Coronavirus in Sweden Photograph:( Reuters )
The country has adopted a different strategy to other Nordic nations during the pandemic, choosing to avoid a lockdown and keeping most schools, restaurants, salons and bars open.
Sweden has revealed that despite adopting more relaxed measures to curb COVID-19, merely 7.3 per cent of Stockholm’s inhabitants had developed Covid-19 antibodies by the end of April, according to recent study.
The study carried out by Sweden's Public Health Agency determined the potential 'herd immunity' in the population, based on 1,118 tests carried out in one week.
The research showed the country is well below the 70-90 per cent needed to create herd immunity in a population.
Herd immunity occurs when a large enough percentage of a population becomes immune to a virus, either through infection or vaccination, thus preventing further spread throughout the group.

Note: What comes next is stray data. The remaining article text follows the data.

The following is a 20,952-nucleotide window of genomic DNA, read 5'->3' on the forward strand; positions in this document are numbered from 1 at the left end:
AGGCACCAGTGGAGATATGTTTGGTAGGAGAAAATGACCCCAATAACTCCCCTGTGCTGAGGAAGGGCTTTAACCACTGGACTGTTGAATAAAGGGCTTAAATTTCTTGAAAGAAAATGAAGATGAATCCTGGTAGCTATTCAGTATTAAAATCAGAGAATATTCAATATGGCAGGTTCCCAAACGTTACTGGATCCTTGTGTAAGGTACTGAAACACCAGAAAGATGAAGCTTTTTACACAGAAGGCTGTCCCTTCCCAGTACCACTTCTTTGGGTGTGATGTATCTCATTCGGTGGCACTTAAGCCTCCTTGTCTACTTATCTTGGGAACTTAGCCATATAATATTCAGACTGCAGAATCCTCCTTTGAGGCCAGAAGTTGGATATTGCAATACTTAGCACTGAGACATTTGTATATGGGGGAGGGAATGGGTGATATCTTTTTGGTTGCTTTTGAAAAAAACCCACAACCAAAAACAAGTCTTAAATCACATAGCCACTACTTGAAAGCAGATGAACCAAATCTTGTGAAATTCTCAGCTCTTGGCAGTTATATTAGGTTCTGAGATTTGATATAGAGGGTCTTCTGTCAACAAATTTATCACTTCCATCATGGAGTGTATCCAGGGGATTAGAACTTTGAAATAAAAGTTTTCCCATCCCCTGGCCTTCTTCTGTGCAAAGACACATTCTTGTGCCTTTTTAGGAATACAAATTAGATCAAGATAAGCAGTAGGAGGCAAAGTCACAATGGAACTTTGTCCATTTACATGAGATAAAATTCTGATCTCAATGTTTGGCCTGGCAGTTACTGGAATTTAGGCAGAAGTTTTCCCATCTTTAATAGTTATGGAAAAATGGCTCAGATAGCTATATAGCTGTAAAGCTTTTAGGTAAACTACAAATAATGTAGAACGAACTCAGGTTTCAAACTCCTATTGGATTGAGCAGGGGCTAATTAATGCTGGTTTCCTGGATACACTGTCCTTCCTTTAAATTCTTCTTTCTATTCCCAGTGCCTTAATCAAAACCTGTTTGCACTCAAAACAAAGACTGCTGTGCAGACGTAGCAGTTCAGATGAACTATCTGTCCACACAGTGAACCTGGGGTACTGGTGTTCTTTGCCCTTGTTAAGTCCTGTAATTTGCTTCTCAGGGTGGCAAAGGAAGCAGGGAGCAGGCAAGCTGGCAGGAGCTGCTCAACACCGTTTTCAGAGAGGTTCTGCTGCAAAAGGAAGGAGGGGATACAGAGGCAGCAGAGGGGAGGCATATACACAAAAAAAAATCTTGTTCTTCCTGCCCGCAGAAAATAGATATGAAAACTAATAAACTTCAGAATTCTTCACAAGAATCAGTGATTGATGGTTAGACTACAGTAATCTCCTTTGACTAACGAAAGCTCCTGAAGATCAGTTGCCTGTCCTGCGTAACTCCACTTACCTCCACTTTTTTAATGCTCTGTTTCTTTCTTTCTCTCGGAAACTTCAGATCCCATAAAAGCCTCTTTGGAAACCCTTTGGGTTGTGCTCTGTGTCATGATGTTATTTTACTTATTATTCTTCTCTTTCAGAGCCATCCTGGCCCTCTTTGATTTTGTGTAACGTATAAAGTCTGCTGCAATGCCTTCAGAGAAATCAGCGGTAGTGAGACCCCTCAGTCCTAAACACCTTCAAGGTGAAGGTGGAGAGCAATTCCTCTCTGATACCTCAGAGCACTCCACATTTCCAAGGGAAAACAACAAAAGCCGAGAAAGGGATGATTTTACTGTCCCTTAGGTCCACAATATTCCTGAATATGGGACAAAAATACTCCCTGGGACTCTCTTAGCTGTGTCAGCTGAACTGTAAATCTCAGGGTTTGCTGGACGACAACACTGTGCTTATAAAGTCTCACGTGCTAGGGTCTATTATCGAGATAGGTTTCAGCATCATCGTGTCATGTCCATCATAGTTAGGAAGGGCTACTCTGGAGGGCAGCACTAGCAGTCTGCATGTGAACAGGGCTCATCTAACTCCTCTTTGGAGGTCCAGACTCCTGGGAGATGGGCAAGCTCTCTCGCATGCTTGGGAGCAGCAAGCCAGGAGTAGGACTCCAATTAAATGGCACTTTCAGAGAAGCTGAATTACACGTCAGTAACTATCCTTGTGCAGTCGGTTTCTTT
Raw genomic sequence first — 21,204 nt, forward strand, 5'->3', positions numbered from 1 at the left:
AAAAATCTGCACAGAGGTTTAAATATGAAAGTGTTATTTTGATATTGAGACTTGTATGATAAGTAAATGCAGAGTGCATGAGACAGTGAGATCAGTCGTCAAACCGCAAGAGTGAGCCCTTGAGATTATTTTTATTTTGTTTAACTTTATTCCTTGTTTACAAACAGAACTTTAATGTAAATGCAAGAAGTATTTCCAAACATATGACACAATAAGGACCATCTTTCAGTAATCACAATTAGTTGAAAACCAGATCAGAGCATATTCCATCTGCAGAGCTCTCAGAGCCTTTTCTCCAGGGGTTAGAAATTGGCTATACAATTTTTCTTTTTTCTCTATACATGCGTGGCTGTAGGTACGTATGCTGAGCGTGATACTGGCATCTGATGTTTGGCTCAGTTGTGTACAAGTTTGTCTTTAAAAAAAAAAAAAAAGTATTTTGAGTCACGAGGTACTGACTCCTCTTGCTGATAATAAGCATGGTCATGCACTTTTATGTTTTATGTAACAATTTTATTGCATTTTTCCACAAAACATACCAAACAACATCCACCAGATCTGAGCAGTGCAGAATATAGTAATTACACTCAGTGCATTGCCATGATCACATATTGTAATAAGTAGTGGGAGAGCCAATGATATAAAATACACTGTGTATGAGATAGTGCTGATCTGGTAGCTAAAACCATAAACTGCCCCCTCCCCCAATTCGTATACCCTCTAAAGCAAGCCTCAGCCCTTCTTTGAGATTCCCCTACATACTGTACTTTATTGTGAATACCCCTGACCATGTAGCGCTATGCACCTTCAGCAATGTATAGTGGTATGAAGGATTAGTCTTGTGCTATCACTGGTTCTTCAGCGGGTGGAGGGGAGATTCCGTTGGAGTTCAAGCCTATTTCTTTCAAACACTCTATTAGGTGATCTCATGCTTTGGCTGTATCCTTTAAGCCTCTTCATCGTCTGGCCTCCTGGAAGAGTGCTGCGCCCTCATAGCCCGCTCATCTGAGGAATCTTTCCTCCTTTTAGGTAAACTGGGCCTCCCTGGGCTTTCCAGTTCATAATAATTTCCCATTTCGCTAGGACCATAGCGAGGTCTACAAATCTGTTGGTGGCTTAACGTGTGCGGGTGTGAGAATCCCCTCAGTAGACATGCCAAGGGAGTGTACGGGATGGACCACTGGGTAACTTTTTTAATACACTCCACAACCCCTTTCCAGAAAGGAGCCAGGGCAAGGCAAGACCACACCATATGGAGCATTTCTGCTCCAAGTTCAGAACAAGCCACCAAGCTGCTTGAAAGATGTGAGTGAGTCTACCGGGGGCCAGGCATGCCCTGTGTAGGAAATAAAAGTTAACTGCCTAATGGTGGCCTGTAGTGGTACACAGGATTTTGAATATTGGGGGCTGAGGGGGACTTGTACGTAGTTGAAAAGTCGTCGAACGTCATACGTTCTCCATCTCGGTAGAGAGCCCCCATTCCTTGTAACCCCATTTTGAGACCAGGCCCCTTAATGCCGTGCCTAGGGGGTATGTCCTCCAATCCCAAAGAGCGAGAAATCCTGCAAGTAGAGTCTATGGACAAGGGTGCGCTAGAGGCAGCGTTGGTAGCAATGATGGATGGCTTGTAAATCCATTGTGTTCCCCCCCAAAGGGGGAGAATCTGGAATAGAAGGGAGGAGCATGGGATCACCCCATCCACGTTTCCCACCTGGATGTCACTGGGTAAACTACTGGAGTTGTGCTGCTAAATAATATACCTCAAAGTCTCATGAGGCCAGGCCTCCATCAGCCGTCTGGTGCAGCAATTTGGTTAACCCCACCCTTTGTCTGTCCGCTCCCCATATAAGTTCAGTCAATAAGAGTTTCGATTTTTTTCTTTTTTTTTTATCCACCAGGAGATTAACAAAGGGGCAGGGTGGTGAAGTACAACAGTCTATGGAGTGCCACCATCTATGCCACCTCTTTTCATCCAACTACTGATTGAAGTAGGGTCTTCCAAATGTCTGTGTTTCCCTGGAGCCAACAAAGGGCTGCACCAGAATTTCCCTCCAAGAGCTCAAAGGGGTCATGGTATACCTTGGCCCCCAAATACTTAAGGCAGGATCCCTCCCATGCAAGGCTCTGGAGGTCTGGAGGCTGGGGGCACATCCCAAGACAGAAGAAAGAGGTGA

In April, officials estimated one third of Stockholm residents would have developed antibodies to the coronavirus by early May, subsequently suggesting that the capital could reach herd immunity of between 40 per cent and 60 per cent by the middle of June.
Sweden’s state epidemiologist, Anders Tegnell,said ''it means either the calculations made by the agency and myself are quite wrong, which is possible, but if that’s the case it’s surprising they are so wrong. Or more people have been infected than developed.antibodies.''
The country has adopted a different strategy to other Nordic nations during the pandemic, choosing to avoid a lockdown and keeping most schools, restaurants, salons and bars open. It did, however, ask people to refrain from making long journeys, placing an emphasis on personal responsibility.
The strategy was criticized by Swedish researchers early on, who said that attempting to create herd immunity had low support. But the authorities denied that achieving herd immunity was their goal.